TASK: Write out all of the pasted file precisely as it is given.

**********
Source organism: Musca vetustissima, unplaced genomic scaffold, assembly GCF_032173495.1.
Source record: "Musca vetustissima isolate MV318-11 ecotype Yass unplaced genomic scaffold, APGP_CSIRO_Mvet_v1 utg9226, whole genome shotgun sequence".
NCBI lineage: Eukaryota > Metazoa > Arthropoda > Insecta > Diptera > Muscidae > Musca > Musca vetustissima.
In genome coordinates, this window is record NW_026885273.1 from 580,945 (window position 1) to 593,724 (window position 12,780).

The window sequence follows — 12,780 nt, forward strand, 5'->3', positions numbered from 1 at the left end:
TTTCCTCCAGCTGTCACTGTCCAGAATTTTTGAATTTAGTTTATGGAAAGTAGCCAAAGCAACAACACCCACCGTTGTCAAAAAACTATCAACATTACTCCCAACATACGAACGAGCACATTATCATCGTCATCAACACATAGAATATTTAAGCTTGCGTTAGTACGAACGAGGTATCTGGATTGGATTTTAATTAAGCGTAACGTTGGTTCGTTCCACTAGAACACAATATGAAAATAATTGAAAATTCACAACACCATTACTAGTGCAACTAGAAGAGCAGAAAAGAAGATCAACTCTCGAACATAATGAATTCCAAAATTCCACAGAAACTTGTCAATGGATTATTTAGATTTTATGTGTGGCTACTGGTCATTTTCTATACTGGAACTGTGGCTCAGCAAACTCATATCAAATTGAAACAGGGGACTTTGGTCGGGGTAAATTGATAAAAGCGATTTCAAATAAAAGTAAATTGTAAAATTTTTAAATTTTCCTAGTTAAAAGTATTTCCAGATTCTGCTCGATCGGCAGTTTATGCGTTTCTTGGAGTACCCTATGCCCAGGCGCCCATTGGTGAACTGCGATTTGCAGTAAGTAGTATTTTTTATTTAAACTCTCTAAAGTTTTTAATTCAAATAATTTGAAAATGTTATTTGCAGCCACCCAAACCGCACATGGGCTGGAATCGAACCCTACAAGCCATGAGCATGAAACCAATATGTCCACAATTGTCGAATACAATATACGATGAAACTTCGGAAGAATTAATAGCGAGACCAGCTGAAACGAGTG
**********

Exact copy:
Source organism: Musca vetustissima, unplaced genomic scaffold, assembly GCF_032173495.1.
Source record: "Musca vetustissima isolate MV318-11 ecotype Yass unplaced genomic scaffold, APGP_CSIRO_Mvet_v1 utg9226, whole genome shotgun sequence".
NCBI lineage: Eukaryota > Metazoa > Arthropoda > Insecta > Diptera > Muscidae > Musca > Musca vetustissima.
In genome coordinates, this window is record NW_026885273.1 from 580,945 (window position 1) to 593,724 (window position 12,780).

The window sequence follows — 12,780 nt, forward strand, 5'->3', positions numbered from 1 at the left end:
TTTCCTCCAGCTGTCACTGTCCAGAATTTTTGAATTTAGTTTATGGAAAGTAGCCAAAGCAACAACACCCACCGTTGTCAAAAAACTATCAACATTACTCCCAACATACGAACGAGCACATTATCATCGTCATCAACACATAGAATATTTAAGCTTGCGTTAGTACGAACGAGGTATCTGGATTGGATTTTAATTAAGCGTAACGTTGGTTCGTTCCACTAGAACACAATATGAAAATAATTGAAAATTCACAACACCATTACTAGTGCAACTAGAAGAGCAGAAAAGAAGATCAACTCTCGAACATAATGAATTCCAAAATTCCACAGAAACTTGTCAATGGATTATTTAGATTTTATGTGTGGCTACTGGTCATTTTCTATACTGGAACTGTGGCTCAGCAAACTCATATCAAATTGAAACAGGGGACTTTGGTCGGGGTAAATTGATAAAAGCGATTTCAAATAAAAGTAAATTGTAAAATTTTTAAATTTTCCTAGTTAAAAGTATTTCCAGATTCTGCTCGATCGGCAGTTTATGCGTTTCTTGGAGTACCCTATGCCCAGGCGCCCATTGGTGAACTGCGATTTGCAGTAAGTAGTATTTTTTATTTAAACTCTCTAAAGTTTTTAATTCAAATAATTTGAAAATGTTATTTGCAGCCACCCAAACCGCACATGGGCTGGAATCGAACCCTACAAGCCATGAGCATGAAACCAATATGTCCACAATTGTCGAATACAATATACGATGAAACTTCGGAAGAATTAATAGCGAGACCAGCTGAAACGAGTG